NATIONAL hunt jockey Mick Fitzgerald titled his autobiography ‘Better than Sex’ after a famous quote he’d given Des Lynam live on BBC after winning the 1996 Grand National on Rough Quest.

Putting sporting success into context can be tricky but Belfast’s latest All-Ireland champion reckons winning the Sigerson Cup is comparable to childbirth - even if his mother disagrees.

Matthew Fitzpatrick was part of the victorious St Mary’s side which claimed the Sigerson Cup last weekend with a thrilling win over defending champions University College Dublin (UCD) in Mayo.

The teacher training college on the Falls Road had been huge underdogs heading into the Sigerson weekend but recovered from the concession of two early goals in both their semi-final win over University College Cork (UCC) and Saturday’s decider against UCD. Fitzpatrick says the magnitude of the win still hasn’t sunk in. “It is strange but in a good way,” said Fitzpatrick.

“Obviously we wanted to win and we believed we were good enough to win. When you win an All-Ireland title there is a feeling of shock. It hasn’t really sunk in yet. It will take a few more days.

“It is massive for us. “I can’t speak highly enough of everyone there, Paddy (Tally) and all his team. It could be the highlight of my career.

“No disrespect to anyone with kids, people will say your child being born is the best feeling - I don’t buy that after last Saturday! “I said that to my Ma the other day and she was saying I haven’t had kids yet but I’ll eat my hat if it feels better than that.”

UCD were hotly fancied to claim back-to-back titles at the Connacht GAA Centre of Excellence on Saturday. The Dublin university have over 30,000 students and are backboned by Dublin All-Ireland winners Jack McCaffery, Paul Mannion and Michael Fitzsimons, Kerry prospect Barry O’Sullivan, Mayo’s All-Ireland U21 winning captain Stephen Coen and Meath star Eamon Wallace.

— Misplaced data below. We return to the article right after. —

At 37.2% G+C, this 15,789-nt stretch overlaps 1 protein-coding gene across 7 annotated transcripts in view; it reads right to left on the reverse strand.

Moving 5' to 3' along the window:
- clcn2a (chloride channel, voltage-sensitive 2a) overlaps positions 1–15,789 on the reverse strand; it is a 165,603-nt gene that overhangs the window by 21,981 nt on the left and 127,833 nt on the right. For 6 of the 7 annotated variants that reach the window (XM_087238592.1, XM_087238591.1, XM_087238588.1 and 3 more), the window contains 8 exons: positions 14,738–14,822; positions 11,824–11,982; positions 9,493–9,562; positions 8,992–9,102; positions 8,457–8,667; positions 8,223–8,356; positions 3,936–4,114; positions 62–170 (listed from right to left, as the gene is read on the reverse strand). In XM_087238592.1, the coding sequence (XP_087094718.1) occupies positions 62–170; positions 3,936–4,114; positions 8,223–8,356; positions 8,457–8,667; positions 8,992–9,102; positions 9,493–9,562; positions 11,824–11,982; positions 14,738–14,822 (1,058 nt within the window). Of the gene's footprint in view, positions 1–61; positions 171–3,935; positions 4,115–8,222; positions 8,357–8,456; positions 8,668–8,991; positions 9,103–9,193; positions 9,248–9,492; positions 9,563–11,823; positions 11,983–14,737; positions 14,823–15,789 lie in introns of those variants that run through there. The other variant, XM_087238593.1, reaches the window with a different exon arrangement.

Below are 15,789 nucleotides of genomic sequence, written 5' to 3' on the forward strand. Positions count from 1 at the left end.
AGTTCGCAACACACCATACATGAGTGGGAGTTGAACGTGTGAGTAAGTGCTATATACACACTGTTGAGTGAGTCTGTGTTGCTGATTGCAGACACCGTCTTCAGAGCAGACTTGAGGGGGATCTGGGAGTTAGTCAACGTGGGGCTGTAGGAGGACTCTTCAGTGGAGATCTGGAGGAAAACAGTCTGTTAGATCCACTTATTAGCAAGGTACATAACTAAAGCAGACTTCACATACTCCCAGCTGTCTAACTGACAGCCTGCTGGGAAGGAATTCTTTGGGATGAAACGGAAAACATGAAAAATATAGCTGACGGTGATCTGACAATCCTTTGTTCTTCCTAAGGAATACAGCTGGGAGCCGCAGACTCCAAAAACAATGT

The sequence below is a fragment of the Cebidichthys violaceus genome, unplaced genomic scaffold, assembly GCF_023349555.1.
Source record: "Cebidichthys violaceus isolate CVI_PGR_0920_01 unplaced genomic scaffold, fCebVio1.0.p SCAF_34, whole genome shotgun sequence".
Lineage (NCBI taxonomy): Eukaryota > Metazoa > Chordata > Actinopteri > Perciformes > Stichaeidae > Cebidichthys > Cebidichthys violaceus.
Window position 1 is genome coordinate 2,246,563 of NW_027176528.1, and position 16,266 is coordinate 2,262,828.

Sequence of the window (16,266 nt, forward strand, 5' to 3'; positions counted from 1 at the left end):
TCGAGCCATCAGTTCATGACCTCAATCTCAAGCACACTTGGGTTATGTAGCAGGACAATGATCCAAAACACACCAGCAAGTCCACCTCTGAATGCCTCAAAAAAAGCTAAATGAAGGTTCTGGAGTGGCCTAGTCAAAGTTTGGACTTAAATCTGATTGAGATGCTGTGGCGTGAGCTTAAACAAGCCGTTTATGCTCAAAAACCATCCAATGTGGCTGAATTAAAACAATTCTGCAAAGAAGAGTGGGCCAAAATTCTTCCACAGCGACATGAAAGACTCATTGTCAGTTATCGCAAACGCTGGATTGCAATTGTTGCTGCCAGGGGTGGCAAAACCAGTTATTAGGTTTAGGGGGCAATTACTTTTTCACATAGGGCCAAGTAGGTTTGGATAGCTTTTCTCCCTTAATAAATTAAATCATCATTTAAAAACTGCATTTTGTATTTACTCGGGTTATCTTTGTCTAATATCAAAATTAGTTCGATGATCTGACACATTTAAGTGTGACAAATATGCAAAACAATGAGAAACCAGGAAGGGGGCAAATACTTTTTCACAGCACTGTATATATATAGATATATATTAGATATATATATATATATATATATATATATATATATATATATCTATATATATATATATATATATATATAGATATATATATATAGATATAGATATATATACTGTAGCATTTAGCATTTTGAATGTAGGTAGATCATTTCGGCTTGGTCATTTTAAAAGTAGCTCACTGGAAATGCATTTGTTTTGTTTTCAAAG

In contrast, St Mary’s have just over 1,000 students with most of their key players fringe players on their respective county teams. Indeed, only Fitzpatrick (Antrim), Cathal McShane (Tyrone) and Kevin McKernan (Down) are established county players, something which makes last weekend’s All-Ireland success even more remarkable.

“It is frightening that way in terms of stats but it shows what can be achieved with a bit of belief and the right structures and heart. That’s what St Mary’s is all about,” added Fitzpatrick. “Really and truthfully, we shouldn’t be competing at Sigerson level when you look at other sides the same size as St Mary’s - they aren’t able to compete.

“It is a testament to everyone at the college that St Mary’s are able to play at that level. “St Mary’s have a lot of club players, guys who are 18 or 19. They are guys who are maybe knocking about county teams. Playing with St Mary’s gives you the confidence to go on and be a county player.

“It is about being a team and being part of a tight knit group. We are always written off but that’s understandable when we are coming up against sides with the likes of Jack McCaffery playing.”